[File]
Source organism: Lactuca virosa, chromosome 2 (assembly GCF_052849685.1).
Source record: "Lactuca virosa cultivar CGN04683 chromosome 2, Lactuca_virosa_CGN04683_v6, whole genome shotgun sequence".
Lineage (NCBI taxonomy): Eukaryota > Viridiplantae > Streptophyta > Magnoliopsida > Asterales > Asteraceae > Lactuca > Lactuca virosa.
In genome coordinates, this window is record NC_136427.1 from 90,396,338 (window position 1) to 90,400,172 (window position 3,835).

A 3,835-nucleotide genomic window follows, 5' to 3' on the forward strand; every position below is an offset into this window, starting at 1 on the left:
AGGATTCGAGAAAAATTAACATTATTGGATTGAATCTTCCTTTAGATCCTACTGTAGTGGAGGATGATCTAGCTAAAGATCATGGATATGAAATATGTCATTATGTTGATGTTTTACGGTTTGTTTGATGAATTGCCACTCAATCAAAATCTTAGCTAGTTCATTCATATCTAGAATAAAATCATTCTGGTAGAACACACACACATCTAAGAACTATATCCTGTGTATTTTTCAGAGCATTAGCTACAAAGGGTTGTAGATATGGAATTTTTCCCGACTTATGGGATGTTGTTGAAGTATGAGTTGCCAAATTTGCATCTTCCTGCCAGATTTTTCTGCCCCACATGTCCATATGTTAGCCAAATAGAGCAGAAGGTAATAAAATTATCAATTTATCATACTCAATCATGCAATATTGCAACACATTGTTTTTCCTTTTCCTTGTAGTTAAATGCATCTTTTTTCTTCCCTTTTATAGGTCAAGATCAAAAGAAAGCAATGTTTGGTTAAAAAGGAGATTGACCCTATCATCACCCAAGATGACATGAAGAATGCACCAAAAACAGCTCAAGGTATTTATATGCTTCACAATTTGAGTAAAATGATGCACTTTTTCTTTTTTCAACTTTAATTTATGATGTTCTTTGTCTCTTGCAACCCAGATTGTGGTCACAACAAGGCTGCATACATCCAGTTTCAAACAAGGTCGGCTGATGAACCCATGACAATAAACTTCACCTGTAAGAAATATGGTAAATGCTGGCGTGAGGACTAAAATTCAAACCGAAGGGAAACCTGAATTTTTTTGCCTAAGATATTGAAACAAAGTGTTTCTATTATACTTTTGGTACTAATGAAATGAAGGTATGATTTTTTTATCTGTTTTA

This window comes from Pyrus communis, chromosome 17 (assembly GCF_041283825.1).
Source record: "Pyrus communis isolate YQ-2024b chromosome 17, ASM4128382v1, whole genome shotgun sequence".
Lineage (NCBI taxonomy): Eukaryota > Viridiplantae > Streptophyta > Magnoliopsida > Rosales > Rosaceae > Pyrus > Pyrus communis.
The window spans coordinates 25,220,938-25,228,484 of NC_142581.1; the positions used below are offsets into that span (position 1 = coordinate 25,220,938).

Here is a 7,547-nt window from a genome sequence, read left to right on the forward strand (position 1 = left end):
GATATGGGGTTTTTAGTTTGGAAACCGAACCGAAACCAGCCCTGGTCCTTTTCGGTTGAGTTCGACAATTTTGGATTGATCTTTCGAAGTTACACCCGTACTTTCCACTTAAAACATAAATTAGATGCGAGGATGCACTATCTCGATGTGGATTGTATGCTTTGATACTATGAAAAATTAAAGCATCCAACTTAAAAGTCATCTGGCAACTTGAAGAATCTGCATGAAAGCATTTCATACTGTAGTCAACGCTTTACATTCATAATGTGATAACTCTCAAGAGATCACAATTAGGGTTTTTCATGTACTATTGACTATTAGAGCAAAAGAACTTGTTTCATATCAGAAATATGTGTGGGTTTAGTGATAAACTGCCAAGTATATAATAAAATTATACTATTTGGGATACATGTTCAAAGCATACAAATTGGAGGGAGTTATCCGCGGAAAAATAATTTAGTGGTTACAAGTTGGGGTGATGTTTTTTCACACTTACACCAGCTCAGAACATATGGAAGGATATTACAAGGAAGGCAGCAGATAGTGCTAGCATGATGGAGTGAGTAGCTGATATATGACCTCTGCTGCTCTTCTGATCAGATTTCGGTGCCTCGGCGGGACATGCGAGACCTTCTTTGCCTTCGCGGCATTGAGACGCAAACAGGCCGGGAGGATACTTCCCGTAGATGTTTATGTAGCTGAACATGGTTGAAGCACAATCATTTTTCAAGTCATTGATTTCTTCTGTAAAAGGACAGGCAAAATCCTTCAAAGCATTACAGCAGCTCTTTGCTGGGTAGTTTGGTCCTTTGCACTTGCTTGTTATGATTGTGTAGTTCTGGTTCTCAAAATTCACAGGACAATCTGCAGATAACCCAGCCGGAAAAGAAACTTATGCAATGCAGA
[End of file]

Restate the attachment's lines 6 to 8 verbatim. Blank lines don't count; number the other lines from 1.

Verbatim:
AGGATTCGAGAAAAATTAACATTATTGGATTGAATCTTCCTTTAGATCCTACTGTAGTGGAGGATGATCTAGCTAAAGATCATGGATATGAAATATGTCATTATGTTGATGTTTTACGGTTTGTTTGATGAATTGCCACTCAATCAAAATCTTAGCTAGTTCATTCATATCTAGAATAAAATCATTCTGGTAGAACACACACACATCTAAGAACTATATCCTGTGTATTTTTCAGAGCATTAGCTACAAAGGGTTGTAGATATGGAATTTTTCCCGACTTATGGGATGTTGTTGAAGTATGAGTTGCCAAATTTGCATCTTCCTGCCAGATTTTTCTGCCCCACATGTCCATATGTTAGCCAAATAGAGCAGAAGGTAATAAAATTATCAATTTATCATACTCAATCATGCAATATTGCAACACATTGTTTTTCCTTTTCCTTGTAGTTAAATGCATCTTTTTTCTTCCCTTTTATAGGTCAAGATCAAAAGAAAGCAATGTTTGGTTAAAAAGGAGATTGACCCTATCATCACCCAAGATGACATGAAGAATGCACCAAAAACAGCTCAAGGTATTTATATGCTTCACAATTTGAGTAAAATGATGCACTTTTTCTTTTTTCAACTTTAATTTATGATGTTCTTTGTCTCTTGCAACCCAGATTGTGGTCACAACAAGGCTGCATACATCCAGTTTCAAACAAGGTCGGCTGATGAACCCATGACAATAAACTTCACCTGTAAGAAATATGGTAAATGCTGGCGTGAGGACTAAAATTCAAACCGAAGGGAAACCTGAATTTTTTTGCCTAAGATATTGAAACAAAGTGTTTCTATTATACTTTTGGTACTAATGAAATGAAGGTATGATTTTTTTATCTGTTTTA

This window comes from Pyrus communis, chromosome 17 (assembly GCF_041283825.1).
Source record: "Pyrus communis isolate YQ-2024b chromosome 17, ASM4128382v1, whole genome shotgun sequence".